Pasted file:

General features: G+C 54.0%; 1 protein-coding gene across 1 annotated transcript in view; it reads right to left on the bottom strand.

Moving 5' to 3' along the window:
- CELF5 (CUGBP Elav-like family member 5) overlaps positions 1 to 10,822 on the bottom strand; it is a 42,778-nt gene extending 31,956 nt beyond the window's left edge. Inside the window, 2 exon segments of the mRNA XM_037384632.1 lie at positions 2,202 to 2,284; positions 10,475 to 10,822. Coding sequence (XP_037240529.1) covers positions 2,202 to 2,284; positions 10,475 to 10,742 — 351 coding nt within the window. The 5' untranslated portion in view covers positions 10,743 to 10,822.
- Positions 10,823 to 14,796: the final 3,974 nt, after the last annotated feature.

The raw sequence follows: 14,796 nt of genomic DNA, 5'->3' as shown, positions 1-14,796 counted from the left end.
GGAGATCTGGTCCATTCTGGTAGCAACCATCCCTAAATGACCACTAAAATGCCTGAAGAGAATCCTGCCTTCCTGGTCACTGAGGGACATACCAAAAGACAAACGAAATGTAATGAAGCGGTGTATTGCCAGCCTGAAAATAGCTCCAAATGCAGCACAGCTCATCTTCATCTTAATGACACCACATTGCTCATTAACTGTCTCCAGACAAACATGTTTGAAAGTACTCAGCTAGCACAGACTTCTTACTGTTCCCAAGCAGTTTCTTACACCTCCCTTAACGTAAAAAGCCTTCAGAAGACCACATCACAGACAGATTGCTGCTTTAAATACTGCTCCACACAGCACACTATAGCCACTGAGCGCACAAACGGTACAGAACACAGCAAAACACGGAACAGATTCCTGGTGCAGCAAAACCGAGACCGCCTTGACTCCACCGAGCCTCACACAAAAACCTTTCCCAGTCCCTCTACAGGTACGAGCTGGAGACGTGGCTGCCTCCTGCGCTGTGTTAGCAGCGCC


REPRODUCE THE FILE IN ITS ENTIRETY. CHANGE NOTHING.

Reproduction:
General features: G+C 54.0%; 1 protein-coding gene across 1 annotated transcript in view; it reads right to left on the bottom strand.

Moving 5' to 3' along the window:
- CELF5 (CUGBP Elav-like family member 5) overlaps positions 1 to 10,822 on the bottom strand; it is a 42,778-nt gene extending 31,956 nt beyond the window's left edge. Inside the window, 2 exon segments of the mRNA XM_037384632.1 lie at positions 2,202 to 2,284; positions 10,475 to 10,822. Coding sequence (XP_037240529.1) covers positions 2,202 to 2,284; positions 10,475 to 10,742 — 351 coding nt within the window. The 5' untranslated portion in view covers positions 10,743 to 10,822.
- Positions 10,823 to 14,796: the final 3,974 nt, after the last annotated feature.

The raw sequence follows: 14,796 nt of genomic DNA, 5'->3' as shown, positions 1-14,796 counted from the left end.
GGAGATCTGGTCCATTCTGGTAGCAACCATCCCTAAATGACCACTAAAATGCCTGAAGAGAATCCTGCCTTCCTGGTCACTGAGGGACATACCAAAAGACAAACGAAATGTAATGAAGCGGTGTATTGCCAGCCTGAAAATAGCTCCAAATGCAGCACAGCTCATCTTCATCTTAATGACACCACATTGCTCATTAACTGTCTCCAGACAAACATGTTTGAAAGTACTCAGCTAGCACAGACTTCTTACTGTTCCCAAGCAGTTTCTTACACCTCCCTTAACGTAAAAAGCCTTCAGAAGACCACATCACAGACAGATTGCTGCTTTAAATACTGCTCCACACAGCACACTATAGCCACTGAGCGCACAAACGGTACAGAACACAGCAAAACACGGAACAGATTCCTGGTGCAGCAAAACCGAGACCGCCTTGACTCCACCGAGCCTCACACAAAAACCTTTCCCAGTCCCTCTACAGGTACGAGCTGGAGACGTGGCTGCCTCCTGCGCTGTGTTAGCAGCGCC